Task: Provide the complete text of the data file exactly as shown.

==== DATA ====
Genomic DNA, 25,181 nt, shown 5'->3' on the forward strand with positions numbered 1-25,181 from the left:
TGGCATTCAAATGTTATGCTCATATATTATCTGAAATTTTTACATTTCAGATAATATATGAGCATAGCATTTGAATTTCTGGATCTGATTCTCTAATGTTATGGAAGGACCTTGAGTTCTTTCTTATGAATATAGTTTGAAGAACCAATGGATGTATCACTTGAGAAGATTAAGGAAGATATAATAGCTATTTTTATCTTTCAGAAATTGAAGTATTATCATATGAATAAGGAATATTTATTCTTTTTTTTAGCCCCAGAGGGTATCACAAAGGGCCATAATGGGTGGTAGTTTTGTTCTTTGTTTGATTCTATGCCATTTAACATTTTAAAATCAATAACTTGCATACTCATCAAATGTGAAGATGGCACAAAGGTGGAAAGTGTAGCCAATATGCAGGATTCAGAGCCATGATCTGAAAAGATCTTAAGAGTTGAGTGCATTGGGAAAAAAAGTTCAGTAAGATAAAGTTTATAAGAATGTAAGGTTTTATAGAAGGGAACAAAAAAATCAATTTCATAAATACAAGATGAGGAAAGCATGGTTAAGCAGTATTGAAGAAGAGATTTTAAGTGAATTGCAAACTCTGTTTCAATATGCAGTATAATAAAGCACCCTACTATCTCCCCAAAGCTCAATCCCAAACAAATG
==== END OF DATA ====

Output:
Genomic DNA, 25,181 nt, shown 5'->3' on the forward strand with positions numbered 1-25,181 from the left:
TGGCATTCAAATGTTATGCTCATATATTATCTGAAATTTTTACATTTCAGATAATATATGAGCATAGCATTTGAATTTCTGGATCTGATTCTCTAATGTTATGGAAGGACCTTGAGTTCTTTCTTATGAATATAGTTTGAAGAACCAATGGATGTATCACTTGAGAAGATTAAGGAAGATATAATAGCTATTTTTATCTTTCAGAAATTGAAGTATTATCATATGAATAAGGAATATTTATTCTTTTTTTTAGCCCCAGAGGGTATCACAAAGGGCCATAATGGGTGGTAGTTTTGTTCTTTGTTTGATTCTATGCCATTTAACATTTTAAAATCAATAACTTGCATACTCATCAAATGTGAAGATGGCACAAAGGTGGAAAGTGTAGCCAATATGCAGGATTCAGAGCCATGATCTGAAAAGATCTTAAGAGTTGAGTGCATTGGGAAAAAAAGTTCAGTAAGATAAAGTTTATAAGAATGTAAGGTTTTATAGAAGGGAACAAAAAAATCAATTTCATAAATACAAGATGAGGAAAGCATGGTTAAGCAGTATTGAAGAAGAGATTTTAAGTGAATTGCAAACTCTGTTTCAATATGCAGTATAATAAAGCACCCTACTATCTCCCCAAAGCTCAATCCCAAACAAATG